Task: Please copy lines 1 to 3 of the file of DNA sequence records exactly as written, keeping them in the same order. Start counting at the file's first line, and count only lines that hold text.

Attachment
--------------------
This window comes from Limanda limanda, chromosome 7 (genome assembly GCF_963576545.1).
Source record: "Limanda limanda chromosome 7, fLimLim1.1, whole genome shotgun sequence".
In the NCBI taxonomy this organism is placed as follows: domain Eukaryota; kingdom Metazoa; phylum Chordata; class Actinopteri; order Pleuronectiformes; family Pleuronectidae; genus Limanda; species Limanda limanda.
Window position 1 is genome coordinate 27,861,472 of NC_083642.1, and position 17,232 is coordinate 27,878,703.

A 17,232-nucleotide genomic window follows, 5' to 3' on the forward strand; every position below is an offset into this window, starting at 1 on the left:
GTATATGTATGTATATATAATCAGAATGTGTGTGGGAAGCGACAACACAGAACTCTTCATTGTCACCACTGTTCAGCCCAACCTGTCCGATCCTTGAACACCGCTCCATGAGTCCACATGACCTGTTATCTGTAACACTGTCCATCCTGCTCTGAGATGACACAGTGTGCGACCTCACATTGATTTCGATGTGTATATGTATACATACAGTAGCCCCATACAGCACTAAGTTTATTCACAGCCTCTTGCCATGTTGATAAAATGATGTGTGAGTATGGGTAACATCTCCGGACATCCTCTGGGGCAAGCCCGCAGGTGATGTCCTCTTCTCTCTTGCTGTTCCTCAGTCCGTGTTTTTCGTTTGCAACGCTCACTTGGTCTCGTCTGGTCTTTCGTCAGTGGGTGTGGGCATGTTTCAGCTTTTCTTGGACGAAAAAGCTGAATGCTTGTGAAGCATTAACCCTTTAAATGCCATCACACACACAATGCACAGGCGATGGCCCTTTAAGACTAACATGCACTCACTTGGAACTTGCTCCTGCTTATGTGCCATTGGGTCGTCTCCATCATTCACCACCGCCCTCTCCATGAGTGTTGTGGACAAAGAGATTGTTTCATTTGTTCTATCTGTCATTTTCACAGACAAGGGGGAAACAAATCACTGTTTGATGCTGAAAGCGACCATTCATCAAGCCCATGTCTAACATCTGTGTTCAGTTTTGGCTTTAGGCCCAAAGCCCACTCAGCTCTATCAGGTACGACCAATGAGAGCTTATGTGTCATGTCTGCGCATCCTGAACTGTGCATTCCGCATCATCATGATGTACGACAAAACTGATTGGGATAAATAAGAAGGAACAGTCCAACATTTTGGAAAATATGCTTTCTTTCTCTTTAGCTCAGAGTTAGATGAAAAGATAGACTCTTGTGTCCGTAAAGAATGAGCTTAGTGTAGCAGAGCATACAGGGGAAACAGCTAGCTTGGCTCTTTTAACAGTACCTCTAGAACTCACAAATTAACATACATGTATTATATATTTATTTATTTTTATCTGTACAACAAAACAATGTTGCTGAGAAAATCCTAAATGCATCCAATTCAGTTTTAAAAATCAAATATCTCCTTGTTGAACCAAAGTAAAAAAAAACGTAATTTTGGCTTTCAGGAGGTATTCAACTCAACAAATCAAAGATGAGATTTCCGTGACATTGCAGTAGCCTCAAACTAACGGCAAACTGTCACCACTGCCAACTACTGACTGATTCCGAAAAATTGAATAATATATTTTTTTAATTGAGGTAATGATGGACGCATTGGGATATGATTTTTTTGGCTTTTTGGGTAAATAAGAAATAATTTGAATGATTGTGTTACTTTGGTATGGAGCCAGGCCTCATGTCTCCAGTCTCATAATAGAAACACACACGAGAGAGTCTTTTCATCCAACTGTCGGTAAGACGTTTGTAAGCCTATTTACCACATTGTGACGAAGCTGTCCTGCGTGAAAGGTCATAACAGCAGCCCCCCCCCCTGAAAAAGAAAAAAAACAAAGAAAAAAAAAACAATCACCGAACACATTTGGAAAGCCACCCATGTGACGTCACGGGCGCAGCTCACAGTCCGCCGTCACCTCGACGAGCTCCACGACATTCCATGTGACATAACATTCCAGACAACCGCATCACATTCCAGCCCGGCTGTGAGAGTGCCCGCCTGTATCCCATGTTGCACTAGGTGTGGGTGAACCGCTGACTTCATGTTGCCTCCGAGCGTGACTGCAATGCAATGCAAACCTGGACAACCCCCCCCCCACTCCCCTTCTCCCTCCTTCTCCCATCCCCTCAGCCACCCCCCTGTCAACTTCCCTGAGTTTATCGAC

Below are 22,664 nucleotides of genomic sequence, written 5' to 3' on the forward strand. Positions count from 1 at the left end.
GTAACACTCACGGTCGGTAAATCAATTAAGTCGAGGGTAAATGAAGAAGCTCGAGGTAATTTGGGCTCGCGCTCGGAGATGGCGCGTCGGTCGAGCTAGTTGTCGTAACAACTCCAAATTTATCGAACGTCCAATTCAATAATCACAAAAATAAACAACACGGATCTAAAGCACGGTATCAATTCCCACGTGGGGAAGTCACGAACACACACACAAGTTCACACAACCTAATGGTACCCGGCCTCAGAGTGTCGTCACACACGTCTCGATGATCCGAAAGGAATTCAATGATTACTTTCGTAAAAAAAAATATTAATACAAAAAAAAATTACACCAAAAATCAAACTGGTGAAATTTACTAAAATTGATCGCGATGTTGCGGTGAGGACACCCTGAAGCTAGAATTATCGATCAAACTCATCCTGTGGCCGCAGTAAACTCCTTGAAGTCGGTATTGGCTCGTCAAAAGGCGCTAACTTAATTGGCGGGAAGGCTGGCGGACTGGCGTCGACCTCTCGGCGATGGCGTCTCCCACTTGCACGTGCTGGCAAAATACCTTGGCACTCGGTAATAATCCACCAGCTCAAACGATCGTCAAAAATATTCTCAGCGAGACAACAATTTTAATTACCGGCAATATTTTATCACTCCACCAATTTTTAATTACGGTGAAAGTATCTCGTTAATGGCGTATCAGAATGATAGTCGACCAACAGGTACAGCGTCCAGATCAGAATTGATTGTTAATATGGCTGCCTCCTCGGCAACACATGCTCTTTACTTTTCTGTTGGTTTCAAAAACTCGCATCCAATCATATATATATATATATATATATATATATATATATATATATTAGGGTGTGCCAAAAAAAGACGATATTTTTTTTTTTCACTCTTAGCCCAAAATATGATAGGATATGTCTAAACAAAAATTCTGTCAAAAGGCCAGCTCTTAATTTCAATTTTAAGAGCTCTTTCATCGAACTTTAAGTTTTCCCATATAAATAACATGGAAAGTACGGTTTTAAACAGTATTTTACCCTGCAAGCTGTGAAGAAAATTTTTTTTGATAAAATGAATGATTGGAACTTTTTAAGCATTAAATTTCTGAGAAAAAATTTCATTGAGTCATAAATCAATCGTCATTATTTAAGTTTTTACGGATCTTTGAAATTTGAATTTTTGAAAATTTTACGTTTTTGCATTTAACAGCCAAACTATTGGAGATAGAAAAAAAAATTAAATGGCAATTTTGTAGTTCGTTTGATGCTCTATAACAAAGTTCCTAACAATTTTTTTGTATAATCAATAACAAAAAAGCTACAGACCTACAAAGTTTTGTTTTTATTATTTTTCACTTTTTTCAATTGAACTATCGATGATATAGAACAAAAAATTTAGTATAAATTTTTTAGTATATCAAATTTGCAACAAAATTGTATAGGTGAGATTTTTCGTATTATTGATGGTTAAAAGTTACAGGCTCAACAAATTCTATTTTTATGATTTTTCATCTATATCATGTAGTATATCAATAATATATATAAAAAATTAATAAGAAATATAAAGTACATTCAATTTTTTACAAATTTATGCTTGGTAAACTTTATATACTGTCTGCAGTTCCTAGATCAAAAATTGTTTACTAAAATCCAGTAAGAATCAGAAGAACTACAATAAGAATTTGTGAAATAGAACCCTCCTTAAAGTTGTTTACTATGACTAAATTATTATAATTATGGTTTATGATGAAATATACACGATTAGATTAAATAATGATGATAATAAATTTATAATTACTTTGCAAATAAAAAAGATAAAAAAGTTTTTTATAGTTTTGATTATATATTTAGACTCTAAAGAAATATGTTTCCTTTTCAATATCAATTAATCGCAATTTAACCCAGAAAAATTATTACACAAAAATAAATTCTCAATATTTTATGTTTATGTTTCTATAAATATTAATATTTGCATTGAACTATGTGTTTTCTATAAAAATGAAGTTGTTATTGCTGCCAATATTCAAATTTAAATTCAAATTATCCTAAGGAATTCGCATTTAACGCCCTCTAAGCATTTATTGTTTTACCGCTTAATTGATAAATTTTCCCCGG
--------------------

This window comes from Limanda limanda, chromosome 7 (genome assembly GCF_963576545.1).
Source record: "Limanda limanda chromosome 7, fLimLim1.1, whole genome shotgun sequence".
In the NCBI taxonomy this organism is placed as follows: domain Eukaryota; kingdom Metazoa; phylum Chordata; class Actinopteri; order Pleuronectiformes; family Pleuronectidae; genus Limanda; species Limanda limanda.